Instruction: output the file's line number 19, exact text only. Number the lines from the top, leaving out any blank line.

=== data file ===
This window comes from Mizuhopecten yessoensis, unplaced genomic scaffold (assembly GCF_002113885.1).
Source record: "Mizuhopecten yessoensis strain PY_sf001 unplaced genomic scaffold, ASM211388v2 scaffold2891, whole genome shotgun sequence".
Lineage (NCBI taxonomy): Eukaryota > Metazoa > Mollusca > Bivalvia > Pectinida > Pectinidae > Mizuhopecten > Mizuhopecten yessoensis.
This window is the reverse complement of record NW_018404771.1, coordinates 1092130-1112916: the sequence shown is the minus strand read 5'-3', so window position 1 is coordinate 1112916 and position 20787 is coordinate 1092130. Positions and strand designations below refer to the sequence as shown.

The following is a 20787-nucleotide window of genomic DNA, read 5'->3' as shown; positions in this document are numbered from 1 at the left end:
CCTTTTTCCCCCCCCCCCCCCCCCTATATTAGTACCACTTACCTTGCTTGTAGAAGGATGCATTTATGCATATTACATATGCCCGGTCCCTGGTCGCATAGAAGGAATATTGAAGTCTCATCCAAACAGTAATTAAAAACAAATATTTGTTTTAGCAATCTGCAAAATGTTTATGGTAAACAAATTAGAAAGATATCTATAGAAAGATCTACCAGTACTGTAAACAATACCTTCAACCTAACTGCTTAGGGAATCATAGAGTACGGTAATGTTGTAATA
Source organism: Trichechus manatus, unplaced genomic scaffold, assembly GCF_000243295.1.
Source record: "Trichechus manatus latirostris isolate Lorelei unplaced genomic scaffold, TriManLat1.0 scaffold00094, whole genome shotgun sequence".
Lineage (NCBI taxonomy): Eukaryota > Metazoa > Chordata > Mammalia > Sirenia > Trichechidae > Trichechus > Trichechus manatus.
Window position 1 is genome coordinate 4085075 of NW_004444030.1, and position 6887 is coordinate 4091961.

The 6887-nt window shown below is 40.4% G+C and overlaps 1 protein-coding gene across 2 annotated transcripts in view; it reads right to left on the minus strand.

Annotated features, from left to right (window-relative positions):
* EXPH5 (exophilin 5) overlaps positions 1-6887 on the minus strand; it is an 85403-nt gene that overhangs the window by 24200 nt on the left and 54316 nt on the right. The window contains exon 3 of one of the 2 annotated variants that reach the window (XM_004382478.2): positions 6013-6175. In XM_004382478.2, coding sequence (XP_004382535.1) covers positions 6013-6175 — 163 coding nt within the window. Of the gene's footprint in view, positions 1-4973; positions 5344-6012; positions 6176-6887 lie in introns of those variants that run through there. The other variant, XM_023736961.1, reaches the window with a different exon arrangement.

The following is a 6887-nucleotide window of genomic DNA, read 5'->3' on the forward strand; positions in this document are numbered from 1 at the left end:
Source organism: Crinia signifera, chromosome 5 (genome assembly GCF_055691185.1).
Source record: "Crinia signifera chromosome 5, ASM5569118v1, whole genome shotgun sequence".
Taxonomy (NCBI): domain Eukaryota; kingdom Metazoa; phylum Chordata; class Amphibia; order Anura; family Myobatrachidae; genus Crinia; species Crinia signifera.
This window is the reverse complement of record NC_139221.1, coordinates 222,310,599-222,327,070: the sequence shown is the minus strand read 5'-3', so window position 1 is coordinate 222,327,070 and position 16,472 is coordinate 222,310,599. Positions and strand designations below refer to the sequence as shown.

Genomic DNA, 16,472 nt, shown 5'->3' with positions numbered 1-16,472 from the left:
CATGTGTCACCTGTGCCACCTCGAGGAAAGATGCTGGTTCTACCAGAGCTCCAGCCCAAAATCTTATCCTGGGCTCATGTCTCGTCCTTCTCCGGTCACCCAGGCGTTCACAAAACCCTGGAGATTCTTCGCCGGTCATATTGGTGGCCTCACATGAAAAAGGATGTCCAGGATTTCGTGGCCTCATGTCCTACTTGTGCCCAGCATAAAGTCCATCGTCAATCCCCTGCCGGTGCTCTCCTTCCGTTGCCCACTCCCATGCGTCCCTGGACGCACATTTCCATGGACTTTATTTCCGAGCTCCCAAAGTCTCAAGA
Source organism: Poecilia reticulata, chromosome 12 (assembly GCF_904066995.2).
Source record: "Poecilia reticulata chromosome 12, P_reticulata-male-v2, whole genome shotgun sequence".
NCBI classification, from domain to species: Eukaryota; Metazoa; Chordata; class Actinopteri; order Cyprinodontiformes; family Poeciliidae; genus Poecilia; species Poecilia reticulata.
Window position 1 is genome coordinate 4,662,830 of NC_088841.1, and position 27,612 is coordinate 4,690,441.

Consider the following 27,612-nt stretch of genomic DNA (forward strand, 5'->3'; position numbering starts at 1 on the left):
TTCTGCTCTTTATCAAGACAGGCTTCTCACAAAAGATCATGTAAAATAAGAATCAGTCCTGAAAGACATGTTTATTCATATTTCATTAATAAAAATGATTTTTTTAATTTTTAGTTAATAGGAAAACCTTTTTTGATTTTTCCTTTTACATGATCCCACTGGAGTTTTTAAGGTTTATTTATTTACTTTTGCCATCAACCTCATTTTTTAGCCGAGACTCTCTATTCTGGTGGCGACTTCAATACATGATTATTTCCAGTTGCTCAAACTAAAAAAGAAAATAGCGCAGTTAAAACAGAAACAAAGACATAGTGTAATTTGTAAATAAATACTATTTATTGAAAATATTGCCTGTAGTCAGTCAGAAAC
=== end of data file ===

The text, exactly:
Genomic DNA, 16,472 nt, shown 5'->3' with positions numbered 1-16,472 from the left: